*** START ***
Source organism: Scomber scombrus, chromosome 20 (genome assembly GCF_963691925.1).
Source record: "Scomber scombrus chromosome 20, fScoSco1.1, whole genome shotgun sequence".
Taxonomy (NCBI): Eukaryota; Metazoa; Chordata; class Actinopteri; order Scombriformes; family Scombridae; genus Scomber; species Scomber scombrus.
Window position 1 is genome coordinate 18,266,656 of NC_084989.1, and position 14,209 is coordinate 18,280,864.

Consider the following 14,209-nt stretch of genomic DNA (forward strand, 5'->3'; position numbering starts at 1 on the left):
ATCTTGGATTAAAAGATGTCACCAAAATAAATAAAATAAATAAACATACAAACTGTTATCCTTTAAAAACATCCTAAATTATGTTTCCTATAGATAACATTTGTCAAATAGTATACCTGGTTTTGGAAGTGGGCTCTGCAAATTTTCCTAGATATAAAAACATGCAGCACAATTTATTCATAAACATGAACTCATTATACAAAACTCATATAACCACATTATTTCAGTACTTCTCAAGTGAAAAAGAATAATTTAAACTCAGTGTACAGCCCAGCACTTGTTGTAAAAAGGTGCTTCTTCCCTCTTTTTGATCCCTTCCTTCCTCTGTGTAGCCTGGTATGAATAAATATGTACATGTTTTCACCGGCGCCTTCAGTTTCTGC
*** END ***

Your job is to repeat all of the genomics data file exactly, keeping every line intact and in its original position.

Source organism: Scomber scombrus, chromosome 20 (genome assembly GCF_963691925.1).
Source record: "Scomber scombrus chromosome 20, fScoSco1.1, whole genome shotgun sequence".
Taxonomy (NCBI): Eukaryota; Metazoa; Chordata; class Actinopteri; order Scombriformes; family Scombridae; genus Scomber; species Scomber scombrus.
Window position 1 is genome coordinate 18,266,656 of NC_084989.1, and position 14,209 is coordinate 18,280,864.

Consider the following 14,209-nt stretch of genomic DNA (forward strand, 5'->3'; position numbering starts at 1 on the left):
ATCTTGGATTAAAAGATGTCACCAAAATAAATAAAATAAATAAACATACAAACTGTTATCCTTTAAAAACATCCTAAATTATGTTTCCTATAGATAACATTTGTCAAATAGTATACCTGGTTTTGGAAGTGGGCTCTGCAAATTTTCCTAGATATAAAAACATGCAGCACAATTTATTCATAAACATGAACTCATTATACAAAACTCATATAACCACATTATTTCAGTACTTCTCAAGTGAAAAAGAATAATTTAAACTCAGTGTACAGCCCAGCACTTGTTGTAAAAAGGTGCTTCTTCCCTCTTTTTGATCCCTTCCTTCCTCTGTGTAGCCTGGTATGAATAAATATGTACATGTTTTCACCGGCGCCTTCAGTTTCTGC